You got your app in.
You did your best to report everything about your background thoroughly and accurately.
Now you wander back to that app to admire your amazing work and… you discover an error.
You weren’t looking for a new job, but one falls into your lap. Lickety-split, in the matter of two weeks, you find yourself quitting the job you’d had at the time of submission, and switching over to a new opportunity. Now your application facts of work history and resume are out of date.
You opted for a stealth retest strategy: You wanted to retake the GMAT after you got your app submitted, and you decided not to inform the adcom about it in advance, because you weren’t sure you’d be able to bump up your school. But huzzah! You did! Now you have an improved test score and how do you get it to their attention??
These are all very different cases, and each has a different path to follow when it comes to informing the admissions office.
The first thing to evaluate when you realize you’re in this situation is how material is this information to the admissions decision?
A job change? That’s pretty significant.
Will it affect your outcomes, if the school knows you’re now in Job B, when you have reported the older Job A on your app?
Will it affect your outcomes if (eek!) you’ve been fired?
Even then, probably* no.
What might affect outcomes is how you handle the relaying of information.
In other words: If something that you perceive as negative happens to you and you choose not to divulge, this could come back to bite you.
Say you get arrested for drunk driving.
Does the adcom deserve to know this?
You can go back to the application and examine the questions that they asked you. In most cases, no, they don’t ask you about arrests. They ask about convictions.
As a random example, here’s the language from the UCLA Anderson MBA application:
That’s an extreme situation and there are not that many BSers who’ve been convicted of a crime (but if you have, you’d better disclose it! Because they do background checks if they admit you and you decide to matriculate). If you were arrested, you’re probably full of guilt, shame, embarrassment, and worry. You don’t technically need to ‘fess up to the adcom about it unless it proceeds to the next stage and you actually get pinned for it. Could you tell them? Sure, if it’ll make you feel more at ease about the situation, but probably better would be to talk to a therapist about everything first to make sure you’re coming from a healthy place (and then you’ll have even more to share with the adcom, about how you’re being proactive and working on your issues, which can help mitigate this negative in the eyes of the adcom, and which can also help you figure out how you ended up in a situation where you got arrested in the first place, so you can learn and grow from that experience).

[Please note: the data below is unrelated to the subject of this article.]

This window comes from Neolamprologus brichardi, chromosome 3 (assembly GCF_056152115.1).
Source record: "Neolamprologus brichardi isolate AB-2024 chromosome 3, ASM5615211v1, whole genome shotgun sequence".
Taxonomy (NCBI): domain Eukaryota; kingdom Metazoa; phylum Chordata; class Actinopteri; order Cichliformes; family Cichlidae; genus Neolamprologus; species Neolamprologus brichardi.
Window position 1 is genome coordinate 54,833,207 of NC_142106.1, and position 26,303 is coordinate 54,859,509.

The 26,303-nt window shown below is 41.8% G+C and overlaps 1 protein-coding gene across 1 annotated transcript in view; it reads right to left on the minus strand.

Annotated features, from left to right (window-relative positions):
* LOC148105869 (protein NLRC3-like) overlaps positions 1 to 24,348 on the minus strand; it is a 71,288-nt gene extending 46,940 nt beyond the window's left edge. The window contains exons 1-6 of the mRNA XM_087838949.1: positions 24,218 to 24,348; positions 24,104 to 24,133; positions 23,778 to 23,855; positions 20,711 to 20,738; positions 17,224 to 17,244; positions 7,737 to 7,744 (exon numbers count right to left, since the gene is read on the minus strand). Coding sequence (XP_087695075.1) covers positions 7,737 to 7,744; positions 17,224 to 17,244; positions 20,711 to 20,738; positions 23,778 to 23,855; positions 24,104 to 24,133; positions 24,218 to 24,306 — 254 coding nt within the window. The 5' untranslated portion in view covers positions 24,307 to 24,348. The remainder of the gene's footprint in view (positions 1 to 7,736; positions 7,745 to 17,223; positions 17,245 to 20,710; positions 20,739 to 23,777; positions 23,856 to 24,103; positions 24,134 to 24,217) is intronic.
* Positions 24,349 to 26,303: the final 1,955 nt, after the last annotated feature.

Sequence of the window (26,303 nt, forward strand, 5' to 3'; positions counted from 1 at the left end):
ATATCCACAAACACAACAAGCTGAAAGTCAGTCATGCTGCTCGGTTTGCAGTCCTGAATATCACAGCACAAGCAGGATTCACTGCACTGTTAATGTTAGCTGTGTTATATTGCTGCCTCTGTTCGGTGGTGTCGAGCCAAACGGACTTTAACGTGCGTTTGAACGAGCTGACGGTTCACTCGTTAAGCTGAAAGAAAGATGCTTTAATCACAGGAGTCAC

What if you get in an accident, no arrests, no convictions — but somebody dies? Through no fault of your own?
Again, an extreme situation, even more extreme than the first example.
In this case, actually we’d suggest that you find a way to inform that admissions office. It would not technically be something that is mandatory to divulge. But you might want to. Because it’s a Really Big Deal and a life-changing event, and, dunno, might be something you want to share. This is just our take based on seeing things from the adcom’s perspective, on what they would want to know about you. (They’d probably want to know about the drunk-driving arrest too! But that’s almost fully a negative in terms of impact on your candidacy, whereas this example is in a different category.)
These things are near-impossible to determine in a vacuum though. If you want our take on your specific situation, you can go for our Private Consult and lay it all out for us, and we’ll give input on what seems like the prudent course of action to take, considering all of the facts.
We didn’t make it through all of the cases on “when to update the adcom” today so we’ll be discussing this more. If you have a specific situation you’re grappling with, hit us up in the comments with what’s going on — you can do so anonymously — we’ll try to incorporate that into our next post of the series (oh look here’s the next one!).
*We say “probably” because it really truly depends on the circumstances. If you just submitted apps with these glowing incredible recommendations from two people at this firm saying you were the best thing since sliced bread, and now they’ve let you go less than a month later, well what’s up with that? Or perhaps even more suspect: You submitted apps WITHOUT recommendations from your current job, and then you are suddenly out of work from that job… The adcom will be left guessing, and the things they assume may not be so positive. Finding a way to take control of this situation, often best accomplished through overcommunicating, may be the smart strategy here.
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